Meet the Millwall keeper who will step in if misfortune falls on Bart Bialkowski at Forest

IF Bart Bialkowski gets injured or sent off at Nottingham Forest on Friday, there's a fair chance most Millwall fans won't recognise the player who will be summoned from the bench to replace him.

That's because he hasn't made a senior competitive Lions appearance and this time last season was playing on loan for the bottom side in the eighth tier of English football.

Ryan Sandford has been at Millwall almost eight years, and if misfortune strikes at the Lions' No.1 this week, he will step into the City Ground cauldron and be thrust into the play-off challenge.

That prospect, and the fact that Sandford concedes he has "put all my eggs in one basket" to try and make it in professional football, would seem daunting for any 21-year-old.

But Sandford is unperturbed. That's down to his positive attitude – which comes across clearly in his first interview with a newspaper – his determination never to waste a day as he pursues his dream, and his work with goalkeeping coach Lee Turner to ensure he always feels ready if he is called upon.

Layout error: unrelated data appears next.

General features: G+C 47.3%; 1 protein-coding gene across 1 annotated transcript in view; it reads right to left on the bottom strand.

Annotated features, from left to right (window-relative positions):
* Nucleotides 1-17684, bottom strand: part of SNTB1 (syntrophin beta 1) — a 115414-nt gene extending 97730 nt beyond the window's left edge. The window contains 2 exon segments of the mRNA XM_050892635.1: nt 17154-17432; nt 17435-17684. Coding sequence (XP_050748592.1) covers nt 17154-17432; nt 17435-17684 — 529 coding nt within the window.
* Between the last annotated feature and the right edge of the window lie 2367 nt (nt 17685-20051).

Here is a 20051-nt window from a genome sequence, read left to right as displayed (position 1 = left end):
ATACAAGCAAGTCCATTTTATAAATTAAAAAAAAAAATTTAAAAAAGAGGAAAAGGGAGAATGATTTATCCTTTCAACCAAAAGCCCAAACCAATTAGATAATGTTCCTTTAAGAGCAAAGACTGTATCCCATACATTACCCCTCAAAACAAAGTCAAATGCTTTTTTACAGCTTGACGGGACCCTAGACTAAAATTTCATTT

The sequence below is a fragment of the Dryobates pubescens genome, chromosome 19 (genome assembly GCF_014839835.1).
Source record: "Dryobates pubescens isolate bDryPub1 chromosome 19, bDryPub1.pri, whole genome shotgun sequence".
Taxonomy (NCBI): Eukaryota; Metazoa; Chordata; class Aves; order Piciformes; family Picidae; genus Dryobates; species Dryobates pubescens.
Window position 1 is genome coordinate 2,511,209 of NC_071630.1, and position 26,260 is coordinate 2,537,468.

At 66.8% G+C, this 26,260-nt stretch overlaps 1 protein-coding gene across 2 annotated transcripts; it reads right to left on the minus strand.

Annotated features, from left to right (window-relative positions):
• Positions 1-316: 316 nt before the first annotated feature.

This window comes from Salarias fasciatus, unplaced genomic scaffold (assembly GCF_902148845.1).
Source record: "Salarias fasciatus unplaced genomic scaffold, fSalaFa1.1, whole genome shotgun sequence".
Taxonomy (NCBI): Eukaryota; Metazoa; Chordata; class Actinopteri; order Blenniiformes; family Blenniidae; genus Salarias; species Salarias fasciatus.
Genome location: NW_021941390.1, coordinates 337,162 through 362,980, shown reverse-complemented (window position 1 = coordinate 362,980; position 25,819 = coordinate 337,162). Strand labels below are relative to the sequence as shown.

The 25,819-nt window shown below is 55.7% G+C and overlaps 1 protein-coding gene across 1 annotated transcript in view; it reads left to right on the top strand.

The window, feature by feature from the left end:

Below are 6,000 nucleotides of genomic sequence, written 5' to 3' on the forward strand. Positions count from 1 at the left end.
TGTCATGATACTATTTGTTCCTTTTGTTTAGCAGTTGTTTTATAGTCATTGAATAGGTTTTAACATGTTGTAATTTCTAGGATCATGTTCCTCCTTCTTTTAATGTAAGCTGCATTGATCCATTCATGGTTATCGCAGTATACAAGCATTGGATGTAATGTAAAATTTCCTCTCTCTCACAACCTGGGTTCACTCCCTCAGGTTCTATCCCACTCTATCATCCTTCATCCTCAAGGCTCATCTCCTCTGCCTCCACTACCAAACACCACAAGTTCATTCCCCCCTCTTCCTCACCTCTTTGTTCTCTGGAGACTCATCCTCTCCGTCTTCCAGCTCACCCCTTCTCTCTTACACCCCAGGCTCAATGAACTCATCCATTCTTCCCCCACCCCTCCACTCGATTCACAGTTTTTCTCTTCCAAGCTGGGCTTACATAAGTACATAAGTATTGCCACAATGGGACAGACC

Kennington-born Sandford has been on the bench before, soaking in experiences such as the one at Elland Road in January when he was back-up to Bialkowski as Leeds came from 2-0 down to beat the Lions 3-2.

It's put to Sandford that his debut could come in front of 20,000-plus fans at one of English football's most iconic stadiums, the home of the former European champions.

He has already prepared for the scenario.

"You have to go into every single game anyway thinking you've got the possibility of playing," Sandford said. "You've got to prepare right. If anything were to happen – touch wood it doesn't – you could be on in the first minute, you could be on in the 80th minute.